Saturday, February 23, 2013

Halo and endless killing

I spent a large portion of my formative years playing video games. I played a lot of computer games. I played a lot of MUDs, aka Multi-User Dungeons, aka proto-mmorpgs. I played a lot of Counter Strike, and a lot of Diablo II. I played console games. I played Sonic and Tails for the Genesis. I played Mario 64. I played Goldeneye. And, later, I played Halo.

A great part of the desire I have to play modern video games stems from nostalgia for the experiences I had as a kid. Sometimes, that nostalgia gets me into trouble. I posted a while back about how bad Diablo III was.

I'm about halfway through the campaign of the newest Halo game, called Halo 4. That the fourth Halo game is called "Halo 4" suggests a lot that turns out to be true about the game itself: the game is familiar, but doesn't have much imagination. Halo 4 and Diablo III have at least one important thing in common, though they are very different games in gameplay and tone: both games require the player to kill endless numbers of "bad guys." The bad guys are bad in D3 because they're evil, and evil things are bad. The bad guys in H4 are bad for no reason. The bad guys in H4 have to die for the shockingly mundane reason that they are in Master Chief's way.

Diablo III's story is for children, with no traces of moral complexity in its self-righteous butchering of legions of demons. I expected better from H4, but so far haven't found it has any conscience about the souls of the intelligent life forms it demands I send to alien heaven. But even if it did--even if the Master Chief showed some remorse about the aliens he had killed--would that make it better?

In any case, Halo 4 seems like the creation of some perfect sociopathic mind. I play a masked killer wading through the blood of alien species belonging to a highly developed intergalactic society. Why not engage in diplomacy instead? The story of Halo 4 beggars belief. Cortana, Master Chief's artificial intelligence companion, faces rampancy (i.e. confused outbursts of emotional rage [which turns the game's plot into something like: stoic, powerful male seeks to save emotional, helpless female. Hmm...]). Master Chief promises to get Cortana--let me emphasize again that Cortana is not alive--to safety. To do this Master Chief kills thousands of aliens, destroys alien ordnance of incalculable worth, and (I'm guessing) starts a new war between humans and aliens. This is done to save the mind of one artificial intelligence. The question has often been posed: how many foreign lives are worth one American life? In Halo, the question is: how many alien lives are worth the life of one (not actually alive) friend? The answer: aliens have lives? Huh.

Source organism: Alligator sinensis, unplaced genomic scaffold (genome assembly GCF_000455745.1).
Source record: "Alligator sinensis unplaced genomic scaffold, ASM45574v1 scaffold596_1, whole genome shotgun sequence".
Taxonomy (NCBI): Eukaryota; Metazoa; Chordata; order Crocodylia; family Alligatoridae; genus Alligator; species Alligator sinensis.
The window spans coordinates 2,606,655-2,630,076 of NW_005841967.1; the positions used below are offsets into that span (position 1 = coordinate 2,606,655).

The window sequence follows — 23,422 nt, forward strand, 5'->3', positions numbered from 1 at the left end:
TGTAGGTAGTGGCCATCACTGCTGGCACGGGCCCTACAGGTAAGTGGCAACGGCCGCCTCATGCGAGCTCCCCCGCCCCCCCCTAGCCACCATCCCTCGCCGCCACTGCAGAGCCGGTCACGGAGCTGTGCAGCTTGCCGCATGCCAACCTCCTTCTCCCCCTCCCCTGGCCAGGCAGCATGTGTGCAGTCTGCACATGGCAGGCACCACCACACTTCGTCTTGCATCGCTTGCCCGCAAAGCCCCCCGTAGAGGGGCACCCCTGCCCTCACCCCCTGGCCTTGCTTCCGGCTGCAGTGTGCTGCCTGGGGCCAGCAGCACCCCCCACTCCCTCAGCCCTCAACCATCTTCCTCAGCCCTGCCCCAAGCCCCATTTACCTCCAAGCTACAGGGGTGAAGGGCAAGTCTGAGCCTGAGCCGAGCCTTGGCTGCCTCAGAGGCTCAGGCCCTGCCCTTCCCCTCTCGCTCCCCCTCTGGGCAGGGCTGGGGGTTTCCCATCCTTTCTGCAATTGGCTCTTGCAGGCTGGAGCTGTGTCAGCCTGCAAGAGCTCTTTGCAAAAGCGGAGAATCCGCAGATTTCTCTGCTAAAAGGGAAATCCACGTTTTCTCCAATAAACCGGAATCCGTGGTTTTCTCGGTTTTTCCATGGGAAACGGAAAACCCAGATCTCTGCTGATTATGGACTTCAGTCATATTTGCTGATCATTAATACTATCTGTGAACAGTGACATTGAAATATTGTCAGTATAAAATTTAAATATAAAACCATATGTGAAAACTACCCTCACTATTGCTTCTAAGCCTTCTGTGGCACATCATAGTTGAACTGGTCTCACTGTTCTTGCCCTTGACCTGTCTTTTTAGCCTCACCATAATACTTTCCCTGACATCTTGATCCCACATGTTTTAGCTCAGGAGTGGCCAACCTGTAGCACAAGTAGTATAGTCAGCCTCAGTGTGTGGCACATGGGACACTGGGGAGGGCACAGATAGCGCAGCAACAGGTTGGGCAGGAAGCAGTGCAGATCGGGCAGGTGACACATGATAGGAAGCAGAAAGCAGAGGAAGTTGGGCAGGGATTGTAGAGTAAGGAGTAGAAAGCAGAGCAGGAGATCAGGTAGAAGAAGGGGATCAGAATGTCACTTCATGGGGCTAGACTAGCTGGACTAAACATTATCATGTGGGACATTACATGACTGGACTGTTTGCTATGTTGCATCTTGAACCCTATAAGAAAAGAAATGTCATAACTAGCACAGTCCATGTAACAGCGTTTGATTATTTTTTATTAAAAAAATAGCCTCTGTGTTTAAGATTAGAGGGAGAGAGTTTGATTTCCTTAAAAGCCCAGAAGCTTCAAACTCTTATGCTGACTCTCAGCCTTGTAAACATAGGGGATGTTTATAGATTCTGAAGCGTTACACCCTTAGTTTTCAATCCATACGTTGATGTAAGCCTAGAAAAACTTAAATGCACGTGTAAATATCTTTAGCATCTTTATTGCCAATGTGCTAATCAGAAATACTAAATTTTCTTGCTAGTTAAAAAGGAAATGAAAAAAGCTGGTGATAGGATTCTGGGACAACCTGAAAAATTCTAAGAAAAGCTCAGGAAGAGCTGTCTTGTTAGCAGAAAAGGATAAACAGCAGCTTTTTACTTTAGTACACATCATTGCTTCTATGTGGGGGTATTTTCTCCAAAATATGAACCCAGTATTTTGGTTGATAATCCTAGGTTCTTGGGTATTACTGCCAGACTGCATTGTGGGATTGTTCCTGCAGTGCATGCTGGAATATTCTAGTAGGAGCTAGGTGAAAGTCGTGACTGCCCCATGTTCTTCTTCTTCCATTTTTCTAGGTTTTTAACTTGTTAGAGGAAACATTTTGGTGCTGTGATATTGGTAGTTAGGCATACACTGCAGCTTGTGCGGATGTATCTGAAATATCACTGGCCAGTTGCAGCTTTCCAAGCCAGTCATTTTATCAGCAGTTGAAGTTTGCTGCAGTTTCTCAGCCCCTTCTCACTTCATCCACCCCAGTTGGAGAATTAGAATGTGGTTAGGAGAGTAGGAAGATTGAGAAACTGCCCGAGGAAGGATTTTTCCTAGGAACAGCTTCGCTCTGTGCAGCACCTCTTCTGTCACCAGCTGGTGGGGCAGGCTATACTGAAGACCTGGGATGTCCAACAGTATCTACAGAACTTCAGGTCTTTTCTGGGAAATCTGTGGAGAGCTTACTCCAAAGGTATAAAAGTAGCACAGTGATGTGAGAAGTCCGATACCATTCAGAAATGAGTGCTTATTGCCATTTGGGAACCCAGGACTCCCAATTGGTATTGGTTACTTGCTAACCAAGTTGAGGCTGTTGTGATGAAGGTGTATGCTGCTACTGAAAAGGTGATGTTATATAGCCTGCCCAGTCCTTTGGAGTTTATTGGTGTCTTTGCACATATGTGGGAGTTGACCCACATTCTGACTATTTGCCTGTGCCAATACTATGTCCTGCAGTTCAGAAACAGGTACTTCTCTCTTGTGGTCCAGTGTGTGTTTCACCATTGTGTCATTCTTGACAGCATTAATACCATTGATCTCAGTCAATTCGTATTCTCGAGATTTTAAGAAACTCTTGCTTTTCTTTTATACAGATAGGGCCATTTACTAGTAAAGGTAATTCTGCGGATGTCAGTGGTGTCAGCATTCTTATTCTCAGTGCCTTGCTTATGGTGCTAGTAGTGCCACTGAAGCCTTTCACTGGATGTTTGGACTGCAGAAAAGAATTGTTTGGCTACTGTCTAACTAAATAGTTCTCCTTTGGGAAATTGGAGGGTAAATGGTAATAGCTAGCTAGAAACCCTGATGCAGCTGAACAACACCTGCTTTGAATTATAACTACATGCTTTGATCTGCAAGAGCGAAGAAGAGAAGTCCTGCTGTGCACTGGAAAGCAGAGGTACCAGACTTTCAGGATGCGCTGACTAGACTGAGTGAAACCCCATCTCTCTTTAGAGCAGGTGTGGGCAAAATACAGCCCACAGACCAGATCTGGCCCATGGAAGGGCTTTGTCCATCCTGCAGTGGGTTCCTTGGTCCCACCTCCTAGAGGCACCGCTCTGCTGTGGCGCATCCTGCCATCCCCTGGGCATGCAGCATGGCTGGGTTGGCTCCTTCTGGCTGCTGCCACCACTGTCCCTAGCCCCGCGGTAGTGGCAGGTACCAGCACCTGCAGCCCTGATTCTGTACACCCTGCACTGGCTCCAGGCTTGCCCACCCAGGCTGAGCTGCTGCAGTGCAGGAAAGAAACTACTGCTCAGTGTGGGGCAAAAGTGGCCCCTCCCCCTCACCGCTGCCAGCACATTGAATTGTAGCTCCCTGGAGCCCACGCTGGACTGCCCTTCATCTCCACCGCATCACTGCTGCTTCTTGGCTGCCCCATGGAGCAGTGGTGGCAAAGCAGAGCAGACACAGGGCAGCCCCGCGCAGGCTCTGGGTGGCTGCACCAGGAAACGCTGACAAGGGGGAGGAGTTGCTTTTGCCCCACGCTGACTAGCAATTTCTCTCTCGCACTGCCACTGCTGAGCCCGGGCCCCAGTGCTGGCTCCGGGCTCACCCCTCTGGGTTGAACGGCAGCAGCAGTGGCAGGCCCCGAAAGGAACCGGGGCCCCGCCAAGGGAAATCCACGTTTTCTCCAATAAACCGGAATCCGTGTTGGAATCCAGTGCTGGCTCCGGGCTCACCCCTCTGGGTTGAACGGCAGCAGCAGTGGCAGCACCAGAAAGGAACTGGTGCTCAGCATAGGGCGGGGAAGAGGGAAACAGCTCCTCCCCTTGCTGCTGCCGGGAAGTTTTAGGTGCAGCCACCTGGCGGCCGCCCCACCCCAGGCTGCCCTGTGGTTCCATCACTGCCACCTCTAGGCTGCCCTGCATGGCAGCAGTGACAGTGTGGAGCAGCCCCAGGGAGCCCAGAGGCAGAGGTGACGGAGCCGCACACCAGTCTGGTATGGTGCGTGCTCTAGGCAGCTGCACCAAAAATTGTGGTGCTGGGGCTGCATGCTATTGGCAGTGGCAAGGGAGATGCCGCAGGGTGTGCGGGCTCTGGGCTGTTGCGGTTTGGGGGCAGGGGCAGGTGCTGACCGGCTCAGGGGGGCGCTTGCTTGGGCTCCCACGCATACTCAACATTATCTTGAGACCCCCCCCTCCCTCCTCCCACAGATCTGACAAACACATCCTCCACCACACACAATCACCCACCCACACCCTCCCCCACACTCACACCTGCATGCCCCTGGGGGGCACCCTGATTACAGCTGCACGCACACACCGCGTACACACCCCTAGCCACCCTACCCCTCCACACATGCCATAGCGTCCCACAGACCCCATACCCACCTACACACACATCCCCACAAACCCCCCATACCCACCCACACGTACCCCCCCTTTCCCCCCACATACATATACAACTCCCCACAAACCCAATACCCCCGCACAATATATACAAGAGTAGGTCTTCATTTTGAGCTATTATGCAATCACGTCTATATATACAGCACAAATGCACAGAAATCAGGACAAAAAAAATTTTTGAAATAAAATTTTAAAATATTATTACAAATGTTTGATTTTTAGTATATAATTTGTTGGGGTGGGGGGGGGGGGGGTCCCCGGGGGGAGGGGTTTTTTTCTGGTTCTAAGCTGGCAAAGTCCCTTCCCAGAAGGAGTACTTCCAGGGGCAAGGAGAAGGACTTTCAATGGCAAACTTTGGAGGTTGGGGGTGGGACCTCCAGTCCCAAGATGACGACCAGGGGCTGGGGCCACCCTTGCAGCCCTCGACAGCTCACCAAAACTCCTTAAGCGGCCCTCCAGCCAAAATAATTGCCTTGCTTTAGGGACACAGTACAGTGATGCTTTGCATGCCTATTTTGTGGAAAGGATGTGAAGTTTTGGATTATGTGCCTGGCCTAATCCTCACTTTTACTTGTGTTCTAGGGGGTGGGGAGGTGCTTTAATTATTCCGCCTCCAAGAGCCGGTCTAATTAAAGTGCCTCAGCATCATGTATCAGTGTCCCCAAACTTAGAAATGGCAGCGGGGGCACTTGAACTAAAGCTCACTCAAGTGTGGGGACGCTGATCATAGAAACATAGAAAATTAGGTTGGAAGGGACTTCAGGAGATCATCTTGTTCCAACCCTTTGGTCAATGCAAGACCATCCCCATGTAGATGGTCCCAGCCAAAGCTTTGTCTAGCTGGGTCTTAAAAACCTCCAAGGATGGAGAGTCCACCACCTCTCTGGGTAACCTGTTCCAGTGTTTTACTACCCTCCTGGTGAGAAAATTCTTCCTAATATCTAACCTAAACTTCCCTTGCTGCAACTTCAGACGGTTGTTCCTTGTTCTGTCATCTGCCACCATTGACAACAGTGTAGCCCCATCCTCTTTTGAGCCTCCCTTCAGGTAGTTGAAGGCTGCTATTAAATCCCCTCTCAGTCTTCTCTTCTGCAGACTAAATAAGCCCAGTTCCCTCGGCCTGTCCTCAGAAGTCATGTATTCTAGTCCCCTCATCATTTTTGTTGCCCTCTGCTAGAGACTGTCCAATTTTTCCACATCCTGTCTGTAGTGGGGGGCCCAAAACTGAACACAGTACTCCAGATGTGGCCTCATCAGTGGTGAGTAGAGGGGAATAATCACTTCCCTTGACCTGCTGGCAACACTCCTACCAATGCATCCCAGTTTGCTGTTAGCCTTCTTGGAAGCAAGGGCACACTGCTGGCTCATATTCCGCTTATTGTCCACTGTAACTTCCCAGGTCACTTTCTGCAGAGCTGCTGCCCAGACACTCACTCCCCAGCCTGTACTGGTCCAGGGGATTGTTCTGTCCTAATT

There's a line of dialogue near the beginning of the game, right after Master Chief sends his first alien on the Great Journey. Master Chief says: "I thought we had a truce with the covenant." That's the only mention of a possible diplomatic solution to Cortana's problem. Truce, schmuce. Halo 4 is about killing aliens because they're aliens. Why talk when you can shoot? It's much more fun.

I'm playing Halo 4 for nostalgic reasons. But the game doesn't have to treat me like I'm still 15.

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